Mathematica 9 is now available

Wolfram Library Archive

Courseware Demos MathSource Technical Notes
All Collections Articles Books Conference Proceedings

A Unit Hydrograph Rainfall-Runoff Model using Mathematica

T. Hromadka II
Journal / Anthology

Environmental Modelling & Software
Year: 2000
Volume: 15
Page range: 151-160

Many of the commonly used rainfall-runoff computer programs involve runoff generation and flood hydrograph routing algorithms that reduce into Toeplitz matrix systems (see Hromadka II and Whitley, 2000 ASCE Journal of Hydrolic Engineering, submitted for publication). A link-node model representation of the watershed is constructed by subdividing the watershed into numerous subareas, and connecting the subareas by a network of hydrologic routine links (using Muskingum, convex, convolution, or pure translation methods). The U.S. Army Corps of Engineers Hydrologic Engineering Center's computer program HEC-1, or related programs, is used to implement the details of the link-node modeling. In contrast, the single-area unit hydrograph model approach represents a watershed as a single subarea, and utilizes a single unit hydrograph to represent all the effects being modeled by a link-node model representation. The system of Toeplitz matrices developed in Hromadka II and Whitley (2000) precisely describes the single-area and link-node model structures as they are actually applied; namely, in discretized timestep unit period additions and multiplications. It was shown that the single-area unit hydrograph model structure similar to the link-node unit hydrograph model structure; namely, both structures are Toeplitz matrix systems of the same dimension. It was also shown that the calibrated single-area unit hydrograph model Toeplitz matrices which are developed by direct calibration to gauged data achieves the minimum variance between the model structure and the available rainfall-runoff data. In this paper, a computer program is presented that implements the procedures presented in Hromadka II and Whitley (2000) for optimizing the unit hydrograph method.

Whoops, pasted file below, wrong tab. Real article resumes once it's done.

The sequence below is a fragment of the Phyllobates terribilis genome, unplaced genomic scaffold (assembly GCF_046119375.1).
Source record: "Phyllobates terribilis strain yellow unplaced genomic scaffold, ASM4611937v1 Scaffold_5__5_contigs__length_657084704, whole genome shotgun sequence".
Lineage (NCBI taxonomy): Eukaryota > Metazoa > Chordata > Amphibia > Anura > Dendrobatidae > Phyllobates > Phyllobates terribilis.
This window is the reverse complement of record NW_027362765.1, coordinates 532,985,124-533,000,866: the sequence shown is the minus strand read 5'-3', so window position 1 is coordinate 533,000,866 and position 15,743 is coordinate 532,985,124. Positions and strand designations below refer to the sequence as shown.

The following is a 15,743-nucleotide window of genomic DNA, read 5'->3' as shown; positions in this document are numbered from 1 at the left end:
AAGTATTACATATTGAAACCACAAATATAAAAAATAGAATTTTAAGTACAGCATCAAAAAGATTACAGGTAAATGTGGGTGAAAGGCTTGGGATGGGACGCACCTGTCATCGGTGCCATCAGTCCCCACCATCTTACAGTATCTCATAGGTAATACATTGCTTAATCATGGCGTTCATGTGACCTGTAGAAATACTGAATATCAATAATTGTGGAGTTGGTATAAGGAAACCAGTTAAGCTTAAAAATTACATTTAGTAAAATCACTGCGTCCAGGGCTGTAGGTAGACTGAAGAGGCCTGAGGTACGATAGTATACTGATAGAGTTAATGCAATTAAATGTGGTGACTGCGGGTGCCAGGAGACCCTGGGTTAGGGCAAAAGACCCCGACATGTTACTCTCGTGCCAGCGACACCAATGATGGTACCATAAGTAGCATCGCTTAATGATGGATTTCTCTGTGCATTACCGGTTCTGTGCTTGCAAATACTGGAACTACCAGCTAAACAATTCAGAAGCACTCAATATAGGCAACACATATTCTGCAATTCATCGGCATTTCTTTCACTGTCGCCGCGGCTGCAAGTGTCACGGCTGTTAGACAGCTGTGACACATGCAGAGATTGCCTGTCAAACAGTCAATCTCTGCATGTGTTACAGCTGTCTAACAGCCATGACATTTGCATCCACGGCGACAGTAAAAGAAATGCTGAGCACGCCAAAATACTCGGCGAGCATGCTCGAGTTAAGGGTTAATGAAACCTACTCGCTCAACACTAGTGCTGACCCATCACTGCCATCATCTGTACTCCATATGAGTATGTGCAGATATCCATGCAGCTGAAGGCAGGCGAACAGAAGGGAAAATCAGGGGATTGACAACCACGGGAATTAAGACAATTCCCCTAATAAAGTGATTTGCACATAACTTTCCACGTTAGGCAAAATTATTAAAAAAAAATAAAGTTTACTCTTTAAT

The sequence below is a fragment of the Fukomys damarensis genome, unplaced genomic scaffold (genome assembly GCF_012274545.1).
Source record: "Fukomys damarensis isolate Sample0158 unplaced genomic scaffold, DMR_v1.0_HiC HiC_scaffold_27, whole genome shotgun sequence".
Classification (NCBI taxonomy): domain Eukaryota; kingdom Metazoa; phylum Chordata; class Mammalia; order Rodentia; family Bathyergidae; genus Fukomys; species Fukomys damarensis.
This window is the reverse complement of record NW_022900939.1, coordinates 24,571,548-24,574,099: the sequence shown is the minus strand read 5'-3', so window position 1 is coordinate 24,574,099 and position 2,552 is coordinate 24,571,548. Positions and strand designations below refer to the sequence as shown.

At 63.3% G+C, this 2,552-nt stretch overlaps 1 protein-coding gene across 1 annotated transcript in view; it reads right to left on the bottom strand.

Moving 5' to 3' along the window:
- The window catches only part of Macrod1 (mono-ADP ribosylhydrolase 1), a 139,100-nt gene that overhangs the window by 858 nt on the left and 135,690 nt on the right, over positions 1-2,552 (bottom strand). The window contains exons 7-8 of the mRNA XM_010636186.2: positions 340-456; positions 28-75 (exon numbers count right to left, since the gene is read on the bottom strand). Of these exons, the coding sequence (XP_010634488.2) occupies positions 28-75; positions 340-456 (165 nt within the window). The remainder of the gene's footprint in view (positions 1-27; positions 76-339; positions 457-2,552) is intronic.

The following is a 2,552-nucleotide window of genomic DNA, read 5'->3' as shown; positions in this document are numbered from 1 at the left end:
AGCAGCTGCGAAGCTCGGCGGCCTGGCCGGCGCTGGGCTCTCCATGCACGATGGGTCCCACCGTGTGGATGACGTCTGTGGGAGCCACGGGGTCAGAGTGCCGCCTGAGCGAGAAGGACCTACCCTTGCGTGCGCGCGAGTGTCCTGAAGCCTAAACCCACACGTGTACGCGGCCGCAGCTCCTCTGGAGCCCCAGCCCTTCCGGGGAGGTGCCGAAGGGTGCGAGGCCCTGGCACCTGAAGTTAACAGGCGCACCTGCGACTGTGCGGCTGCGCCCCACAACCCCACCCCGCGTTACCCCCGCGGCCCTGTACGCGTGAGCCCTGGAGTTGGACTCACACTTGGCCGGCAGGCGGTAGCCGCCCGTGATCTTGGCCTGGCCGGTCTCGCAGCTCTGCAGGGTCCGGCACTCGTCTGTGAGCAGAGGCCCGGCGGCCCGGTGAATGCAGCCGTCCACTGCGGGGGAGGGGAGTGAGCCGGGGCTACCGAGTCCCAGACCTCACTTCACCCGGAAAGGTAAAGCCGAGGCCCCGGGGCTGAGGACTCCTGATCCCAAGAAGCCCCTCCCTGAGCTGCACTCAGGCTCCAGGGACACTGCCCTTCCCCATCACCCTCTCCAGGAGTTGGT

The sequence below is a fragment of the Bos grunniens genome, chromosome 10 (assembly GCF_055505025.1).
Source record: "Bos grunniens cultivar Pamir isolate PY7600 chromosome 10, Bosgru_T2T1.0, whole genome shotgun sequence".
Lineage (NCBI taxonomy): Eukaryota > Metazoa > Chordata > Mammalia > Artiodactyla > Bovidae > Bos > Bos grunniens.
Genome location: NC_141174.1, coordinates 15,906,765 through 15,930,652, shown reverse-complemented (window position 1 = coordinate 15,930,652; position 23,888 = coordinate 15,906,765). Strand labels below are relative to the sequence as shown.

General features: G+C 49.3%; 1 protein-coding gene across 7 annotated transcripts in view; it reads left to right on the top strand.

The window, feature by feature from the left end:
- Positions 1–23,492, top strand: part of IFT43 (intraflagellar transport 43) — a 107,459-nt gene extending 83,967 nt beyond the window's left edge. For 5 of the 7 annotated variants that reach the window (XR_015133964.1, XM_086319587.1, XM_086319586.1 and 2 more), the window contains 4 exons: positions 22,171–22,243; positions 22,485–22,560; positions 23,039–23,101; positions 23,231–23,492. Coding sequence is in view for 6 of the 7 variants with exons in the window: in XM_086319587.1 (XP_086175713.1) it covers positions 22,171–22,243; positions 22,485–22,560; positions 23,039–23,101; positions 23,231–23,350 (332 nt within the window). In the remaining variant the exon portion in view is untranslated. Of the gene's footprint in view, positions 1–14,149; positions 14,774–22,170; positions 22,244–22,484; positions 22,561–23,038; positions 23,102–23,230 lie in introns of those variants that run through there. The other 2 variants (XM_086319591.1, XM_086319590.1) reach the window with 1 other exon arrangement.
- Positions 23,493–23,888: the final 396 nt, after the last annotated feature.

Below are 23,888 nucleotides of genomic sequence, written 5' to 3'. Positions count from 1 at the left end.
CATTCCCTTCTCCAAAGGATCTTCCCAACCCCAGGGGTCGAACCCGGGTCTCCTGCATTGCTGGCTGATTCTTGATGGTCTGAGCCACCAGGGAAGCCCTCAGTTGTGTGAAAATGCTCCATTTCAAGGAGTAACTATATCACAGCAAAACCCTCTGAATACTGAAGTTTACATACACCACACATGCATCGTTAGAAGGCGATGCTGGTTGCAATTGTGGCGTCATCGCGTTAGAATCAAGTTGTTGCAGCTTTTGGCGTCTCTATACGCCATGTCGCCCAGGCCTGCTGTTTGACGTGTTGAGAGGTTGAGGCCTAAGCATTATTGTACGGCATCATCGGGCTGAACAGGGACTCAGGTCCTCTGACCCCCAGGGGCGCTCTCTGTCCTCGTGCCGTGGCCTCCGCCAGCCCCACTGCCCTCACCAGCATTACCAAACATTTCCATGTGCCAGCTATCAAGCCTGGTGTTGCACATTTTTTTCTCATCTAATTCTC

*Science > Geology and Geophysics